Written with the vibrancy of a first-rate thriller, Command and Control interweaves the minute-by-minute story of an accident at a nuclear missile silo in rural Arkansas with a historical narrative that spans more than fifty years. It depicts the urgent effort by American scientists, policymakers, and military officers to ensure that nuclear weapons can’t be stolen, sabotaged, used without permission, or detonated inadvertently. Schlosser also looks at the Cold War from a new perspective, offering history from the ground up, telling the stories of bomber pilots, missile commanders, maintenance crews, and other ordinary servicemen who risked their lives to avert a nuclear holocaust. At the heart of the book lies the struggle, amid the rolling hills and small farms of Damascus, Arkansas, to prevent the explosion of a ballistic missile carrying the most powerful nuclear warhead ever built by the United States.
While I’ve read books about nuclear power this was my first about nuclear weapons and woah. By all rights we should all be dead by now, maybe ten times over. There are two interleaving story arcs, one about the history of nuclear weapons from the Manhattan Project through the early 2000s, and another that covers a Titan II missile accident.
I had no idea that there were so many mishaps, mistakes, and close calls – planes holding H-bombs catching fire on the runway, nukes lost at sea, early warning systems that misinterpret the moon rising over Sweden has incoming ballistic missiles. I thought everyone would be behind more safeguards against human error because no one wants to blow up their town by mistake, but it turns out the military was largely against safety measures. A well-protected weapon requires more checklist steps and time before launch, and those minutes would be crucial in a nuclear attack.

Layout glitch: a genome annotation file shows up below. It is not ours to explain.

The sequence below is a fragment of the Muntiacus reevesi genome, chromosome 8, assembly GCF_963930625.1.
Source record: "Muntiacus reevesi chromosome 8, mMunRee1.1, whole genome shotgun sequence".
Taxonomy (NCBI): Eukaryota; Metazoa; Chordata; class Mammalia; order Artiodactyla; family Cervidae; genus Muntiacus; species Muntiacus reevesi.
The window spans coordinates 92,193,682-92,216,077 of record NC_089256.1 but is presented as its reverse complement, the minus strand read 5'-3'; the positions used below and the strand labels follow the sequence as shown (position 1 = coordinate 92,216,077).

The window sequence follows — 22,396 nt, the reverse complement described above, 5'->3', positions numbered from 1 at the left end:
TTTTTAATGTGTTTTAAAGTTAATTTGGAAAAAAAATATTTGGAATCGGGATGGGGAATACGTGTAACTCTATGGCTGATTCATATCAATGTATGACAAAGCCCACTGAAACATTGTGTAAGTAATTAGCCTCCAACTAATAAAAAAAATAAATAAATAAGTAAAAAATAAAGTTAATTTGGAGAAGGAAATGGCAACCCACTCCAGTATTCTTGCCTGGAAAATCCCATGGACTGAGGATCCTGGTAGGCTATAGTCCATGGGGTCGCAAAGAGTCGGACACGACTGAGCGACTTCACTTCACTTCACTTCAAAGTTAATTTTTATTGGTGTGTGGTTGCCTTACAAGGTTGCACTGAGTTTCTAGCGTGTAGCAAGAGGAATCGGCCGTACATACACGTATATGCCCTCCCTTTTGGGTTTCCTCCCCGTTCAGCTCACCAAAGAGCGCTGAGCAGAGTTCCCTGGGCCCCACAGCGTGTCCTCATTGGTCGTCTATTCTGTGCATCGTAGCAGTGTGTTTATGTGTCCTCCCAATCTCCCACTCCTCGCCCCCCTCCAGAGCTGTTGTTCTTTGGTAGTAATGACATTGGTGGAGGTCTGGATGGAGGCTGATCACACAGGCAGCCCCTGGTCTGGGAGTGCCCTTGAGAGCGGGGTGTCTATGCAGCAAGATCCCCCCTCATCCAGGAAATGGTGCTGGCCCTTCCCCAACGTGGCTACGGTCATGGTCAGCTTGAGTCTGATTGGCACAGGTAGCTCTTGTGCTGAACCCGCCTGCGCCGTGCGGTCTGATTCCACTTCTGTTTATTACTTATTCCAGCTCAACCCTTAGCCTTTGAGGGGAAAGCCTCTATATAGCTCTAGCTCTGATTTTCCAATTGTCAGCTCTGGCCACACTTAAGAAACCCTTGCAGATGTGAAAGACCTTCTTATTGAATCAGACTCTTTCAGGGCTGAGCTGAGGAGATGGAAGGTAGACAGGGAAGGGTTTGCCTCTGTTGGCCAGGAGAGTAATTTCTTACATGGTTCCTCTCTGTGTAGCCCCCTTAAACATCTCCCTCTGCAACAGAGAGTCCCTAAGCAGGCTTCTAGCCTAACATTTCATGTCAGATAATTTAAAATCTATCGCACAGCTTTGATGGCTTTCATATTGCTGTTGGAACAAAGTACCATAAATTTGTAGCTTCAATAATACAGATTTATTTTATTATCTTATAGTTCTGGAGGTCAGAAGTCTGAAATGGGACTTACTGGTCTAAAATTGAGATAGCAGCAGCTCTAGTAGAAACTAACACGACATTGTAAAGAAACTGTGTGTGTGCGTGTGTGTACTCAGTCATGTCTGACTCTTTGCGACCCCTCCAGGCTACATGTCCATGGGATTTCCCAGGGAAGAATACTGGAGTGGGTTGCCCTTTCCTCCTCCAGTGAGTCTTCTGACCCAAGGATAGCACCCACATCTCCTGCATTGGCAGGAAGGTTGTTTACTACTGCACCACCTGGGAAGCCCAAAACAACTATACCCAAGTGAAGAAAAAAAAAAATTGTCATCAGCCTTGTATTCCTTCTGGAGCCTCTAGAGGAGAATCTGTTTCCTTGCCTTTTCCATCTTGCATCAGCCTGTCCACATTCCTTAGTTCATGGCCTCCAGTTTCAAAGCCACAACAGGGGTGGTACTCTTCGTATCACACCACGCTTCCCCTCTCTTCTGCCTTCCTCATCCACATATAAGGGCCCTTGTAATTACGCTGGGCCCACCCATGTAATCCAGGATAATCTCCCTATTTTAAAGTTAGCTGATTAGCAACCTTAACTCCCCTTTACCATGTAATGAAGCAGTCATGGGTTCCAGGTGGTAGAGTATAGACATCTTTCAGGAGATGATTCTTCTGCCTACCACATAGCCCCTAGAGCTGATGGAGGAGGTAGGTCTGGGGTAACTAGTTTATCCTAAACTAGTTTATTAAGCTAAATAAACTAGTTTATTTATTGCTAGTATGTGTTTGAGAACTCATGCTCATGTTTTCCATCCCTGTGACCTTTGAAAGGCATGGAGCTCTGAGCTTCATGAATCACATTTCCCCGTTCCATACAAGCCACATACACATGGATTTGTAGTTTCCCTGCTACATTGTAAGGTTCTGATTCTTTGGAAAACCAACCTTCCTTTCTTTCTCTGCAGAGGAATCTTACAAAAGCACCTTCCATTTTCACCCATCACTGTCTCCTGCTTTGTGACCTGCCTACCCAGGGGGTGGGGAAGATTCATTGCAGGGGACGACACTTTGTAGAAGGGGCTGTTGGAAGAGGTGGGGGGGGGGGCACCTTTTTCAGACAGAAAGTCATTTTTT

The narrative structure is similar to Columbine in that two separate timelines are alternated – here the history of atomic weapons and a missile accident in Arkansas. I had never heard of the accident and didn’t know how it ended up so Schlosser’s account kept me riveted. It also serves to break up the history portions and keep the narrative fresh.
I listened to this as an audiobook and really enjoyed it. I had no problems with the reader and was able to push the speed over 2x, which is a help when the book is over 20 hours long.
My school history books didn’t do a good job covering the Cold War so Command and Control helped me reach a much needed deeper understanding. We should all know this history, if only to make sure we don’t repeat it.
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Atomic Accidents: A History of Nuclear Meltdowns and Disasters by James Mahaffey